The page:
Sunday, February 22, 2009

HIPAA Issue and Court....4/11

One of the issues that the lawsuit against the blog (and me, by default) pressed was HIPAA. But, as a result of the lawsuit, the blog has been gone over systematically by numerous agencies and individuals, looking to prove (or disprove) the case. Since I haven't heard from the government (under whose purview that falls), nor any individual whose PI might have been identified, it would seem that dog don't hunt.... Any related information that I might have received that could have remotely been considered a disclosure seemed more from the individuals themselves, or family, and I've been fairly reluctant to even put that out if it was identifiable.

Comments themselves, without going through a fair amout of trouble (even then it comes to best guess), are anonymous, so justification of making me disclose the identity of the contributors becomes moot. I've only gone through the trouble once, and that was for that stalker I had for a while.

I wonder if a statment for the court could be procurred from the administration of to that effect...sure would take some of the wind out of Essent's sails.

That leaves defamation causing financial loss. I liked the comment from another post: That I might have kept Essent from over-extending (kind of like what Hud did with ARCON, too big, too fast). I don't know that I like the idea that I, by default, kept Essent going, but it could be possible. Who's to say that it was just the economic down-turn that did it?

As to false statements, they really don't want someone going through those areas in their records. Especially emails. And, if they somehow lost some of the emails, I would imagine that there have been enough IT people dismissed that might be able to shed light in that area--like where the manditory backups are, or maybe a copy they kept of the email server log. Honor bright!


Anonymous said...

I seem to have noticed a roaring silence from the courts over this mess. Have they decided to ignore it in the hopes that it will fade away, since there doesn't seem to be any tangible proof of HIPAA violation? Or would Essent try to find a more favorable court (read: a judge too stupid to know the difference) in which to pursue this case?

How long can a dead horse be beaten before the cloud of flies and the odor of rotten flesh becomes unbearable?

Oh yes, I forget.....that would take common sense.

Anonymous said...

"As to false statements, they really don't want someone going through those areas in their records. Especially emails."

I think you've hit the nail on the head, Frank.

Here's some more news from a Maryland court:

Md. Court Rules That, in Lawsuits, the Media Do Not Have to Reveal the Names of
People Who Post Web Comments Anonymously -

fac_p said...

Actually, I would imagine that the judge has taken a crash course on HIPAA, as well as on the aspects of the First Amendment as it applies to the internet and blogs.

I know that I would have, especially after the slap-down from the appeal.

His mistake, originally, was an attempt at a quick ruling, without knowing the aspects of the case. But his decision was questionable both in format and precedents.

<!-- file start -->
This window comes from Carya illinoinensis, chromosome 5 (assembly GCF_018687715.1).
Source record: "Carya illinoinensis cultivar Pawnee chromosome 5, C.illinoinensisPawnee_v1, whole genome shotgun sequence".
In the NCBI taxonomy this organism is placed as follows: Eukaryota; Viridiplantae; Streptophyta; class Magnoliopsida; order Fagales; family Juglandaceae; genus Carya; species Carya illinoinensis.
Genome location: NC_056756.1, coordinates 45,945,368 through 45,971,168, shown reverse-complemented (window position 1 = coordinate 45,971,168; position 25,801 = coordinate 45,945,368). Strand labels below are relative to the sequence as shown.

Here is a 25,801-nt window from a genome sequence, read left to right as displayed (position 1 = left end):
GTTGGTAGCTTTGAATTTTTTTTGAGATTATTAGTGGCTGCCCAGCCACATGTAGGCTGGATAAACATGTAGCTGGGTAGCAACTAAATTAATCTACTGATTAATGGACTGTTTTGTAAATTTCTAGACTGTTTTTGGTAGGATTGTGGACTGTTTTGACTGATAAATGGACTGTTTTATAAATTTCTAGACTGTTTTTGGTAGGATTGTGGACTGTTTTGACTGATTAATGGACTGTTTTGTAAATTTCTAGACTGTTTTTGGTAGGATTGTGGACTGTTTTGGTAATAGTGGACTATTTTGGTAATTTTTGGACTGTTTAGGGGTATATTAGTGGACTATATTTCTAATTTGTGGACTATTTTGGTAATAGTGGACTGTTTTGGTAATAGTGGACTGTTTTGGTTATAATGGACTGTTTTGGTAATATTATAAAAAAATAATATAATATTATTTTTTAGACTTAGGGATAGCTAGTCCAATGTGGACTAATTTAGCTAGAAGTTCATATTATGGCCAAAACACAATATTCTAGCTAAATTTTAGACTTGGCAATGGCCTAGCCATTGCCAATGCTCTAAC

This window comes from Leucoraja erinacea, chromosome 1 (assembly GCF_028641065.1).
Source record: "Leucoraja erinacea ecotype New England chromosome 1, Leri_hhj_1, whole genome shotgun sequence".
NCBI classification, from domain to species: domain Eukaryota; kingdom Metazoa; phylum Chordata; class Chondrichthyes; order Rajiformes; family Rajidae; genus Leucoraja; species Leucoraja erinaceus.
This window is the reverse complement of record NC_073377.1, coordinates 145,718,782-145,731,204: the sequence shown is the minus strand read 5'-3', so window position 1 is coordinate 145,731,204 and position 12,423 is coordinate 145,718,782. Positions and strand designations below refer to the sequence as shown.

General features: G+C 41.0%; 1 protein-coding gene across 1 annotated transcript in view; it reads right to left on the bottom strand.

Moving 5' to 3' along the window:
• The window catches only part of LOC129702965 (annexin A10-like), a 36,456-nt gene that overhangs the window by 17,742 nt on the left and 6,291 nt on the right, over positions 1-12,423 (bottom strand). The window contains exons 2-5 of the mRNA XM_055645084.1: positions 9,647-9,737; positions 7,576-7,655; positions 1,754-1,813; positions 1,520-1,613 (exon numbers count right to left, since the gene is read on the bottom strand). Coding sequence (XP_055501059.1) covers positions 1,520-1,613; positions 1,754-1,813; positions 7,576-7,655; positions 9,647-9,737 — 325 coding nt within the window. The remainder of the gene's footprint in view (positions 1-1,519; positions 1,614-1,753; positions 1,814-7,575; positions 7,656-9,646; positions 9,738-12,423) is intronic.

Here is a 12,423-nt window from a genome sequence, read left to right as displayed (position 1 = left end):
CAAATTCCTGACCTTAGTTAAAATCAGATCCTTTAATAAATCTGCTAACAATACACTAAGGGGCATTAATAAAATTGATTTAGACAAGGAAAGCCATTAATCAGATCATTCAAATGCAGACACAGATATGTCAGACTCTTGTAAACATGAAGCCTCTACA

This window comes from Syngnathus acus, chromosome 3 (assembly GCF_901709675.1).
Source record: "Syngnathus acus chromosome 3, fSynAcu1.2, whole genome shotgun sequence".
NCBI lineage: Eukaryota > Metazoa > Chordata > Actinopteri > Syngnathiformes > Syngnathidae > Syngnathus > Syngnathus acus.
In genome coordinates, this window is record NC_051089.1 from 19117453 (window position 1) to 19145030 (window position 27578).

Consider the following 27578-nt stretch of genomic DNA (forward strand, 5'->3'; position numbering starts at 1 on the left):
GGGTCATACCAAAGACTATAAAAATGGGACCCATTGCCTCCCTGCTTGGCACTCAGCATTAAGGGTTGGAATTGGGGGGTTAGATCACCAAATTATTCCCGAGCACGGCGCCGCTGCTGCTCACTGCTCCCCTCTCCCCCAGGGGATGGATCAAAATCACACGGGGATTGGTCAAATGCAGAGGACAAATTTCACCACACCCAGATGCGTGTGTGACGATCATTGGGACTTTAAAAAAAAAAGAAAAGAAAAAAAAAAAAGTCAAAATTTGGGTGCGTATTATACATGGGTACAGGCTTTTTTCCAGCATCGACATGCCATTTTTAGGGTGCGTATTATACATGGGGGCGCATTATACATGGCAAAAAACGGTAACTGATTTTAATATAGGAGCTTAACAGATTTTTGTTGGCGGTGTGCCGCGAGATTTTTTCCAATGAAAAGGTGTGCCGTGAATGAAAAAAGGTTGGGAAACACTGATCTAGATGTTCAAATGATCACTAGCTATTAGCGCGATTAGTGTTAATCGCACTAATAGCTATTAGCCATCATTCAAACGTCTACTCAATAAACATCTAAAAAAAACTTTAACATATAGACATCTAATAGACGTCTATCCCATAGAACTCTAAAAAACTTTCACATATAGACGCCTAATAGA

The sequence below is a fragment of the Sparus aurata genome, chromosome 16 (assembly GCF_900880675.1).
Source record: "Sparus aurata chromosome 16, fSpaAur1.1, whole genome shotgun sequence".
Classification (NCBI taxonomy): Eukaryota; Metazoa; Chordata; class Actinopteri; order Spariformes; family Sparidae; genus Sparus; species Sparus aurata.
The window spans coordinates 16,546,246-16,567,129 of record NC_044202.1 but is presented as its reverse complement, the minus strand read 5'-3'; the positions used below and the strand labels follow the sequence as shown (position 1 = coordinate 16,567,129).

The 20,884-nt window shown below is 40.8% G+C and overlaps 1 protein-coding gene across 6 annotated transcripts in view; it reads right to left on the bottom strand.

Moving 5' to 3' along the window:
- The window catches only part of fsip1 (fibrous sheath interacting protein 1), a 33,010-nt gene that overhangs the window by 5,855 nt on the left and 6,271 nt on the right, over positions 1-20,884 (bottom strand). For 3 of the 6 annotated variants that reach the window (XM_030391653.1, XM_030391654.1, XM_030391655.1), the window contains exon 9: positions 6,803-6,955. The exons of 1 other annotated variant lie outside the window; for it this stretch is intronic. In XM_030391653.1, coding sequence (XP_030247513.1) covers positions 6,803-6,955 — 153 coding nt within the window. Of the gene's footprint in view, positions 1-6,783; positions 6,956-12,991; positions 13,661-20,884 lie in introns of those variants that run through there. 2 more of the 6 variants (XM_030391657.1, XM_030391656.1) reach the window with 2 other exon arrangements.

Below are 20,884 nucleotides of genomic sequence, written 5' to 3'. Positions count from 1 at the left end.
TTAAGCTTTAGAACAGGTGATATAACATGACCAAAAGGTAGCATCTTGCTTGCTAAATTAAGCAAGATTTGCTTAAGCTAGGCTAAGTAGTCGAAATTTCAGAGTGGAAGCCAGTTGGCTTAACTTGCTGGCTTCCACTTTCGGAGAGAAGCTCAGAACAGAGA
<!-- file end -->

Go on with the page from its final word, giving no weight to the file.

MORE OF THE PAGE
Ignorance can be corrected, stupidity is forever.

I would imagine the eventual decision will be carefully crafted, possibly with the help of "friends of the court".

He's not a stupid individual, and the attention will probably ramp up again on the issuance of the decision.

Realize this, the case is realatively new for Texas. To an extent, this is cutting edge. There are no real laws on the books to cover. That's why Essent relied on a bastardization of the federal code for a basis on which to disclose my identity.

disgruntled ex-employee said...

D_mn skippy about the IT folks, and with a former IT director getting slammed by the hospital AND IT being downsized, there is probably one or more "disgruntled ex-employee" among them.

fac_p said...

Wouldn't Essent just hate it if the emails that were forwarding links to this site (sent to execs) were called into play? (Check with your forensics expert.) I mean the old stuff...when Knizley and Dicky presided. Not just corporate servers. Seems like that would be discoverable, as well.... ;)

Anonymous said...

On a similar note, this story in the local fishwrap:

A different case, to be sure, but what's to keep the bright lads & lasses in Essent's legal department from rethinking and relaunching their attack on you and this blog?

fac_p said...

Don't really know the specifics on the Lesher case. From what I had heard, it sounded like the Topix crowd ran amuck (common usage dict. had three spellings?).

The Citizen's Media Law Project (under Links heading) has more mainstream cases, and what would seem to be more representational of this one.

If their case does go through and have merit, the Topix commentary will dry up instantly.

fac_p said...

One more thing, the case is before the judge. Essent did resubmit. If you look on the courthouse site (another in the links)and plug in case 76357, you'll see what's current.

Anonymous said...

Here's the link to the story printed in the local fishwrap:

Essent is making noises like they're gonna come out on top, but action speaks louder than words, and in the action department, all you will hear is roaring silence.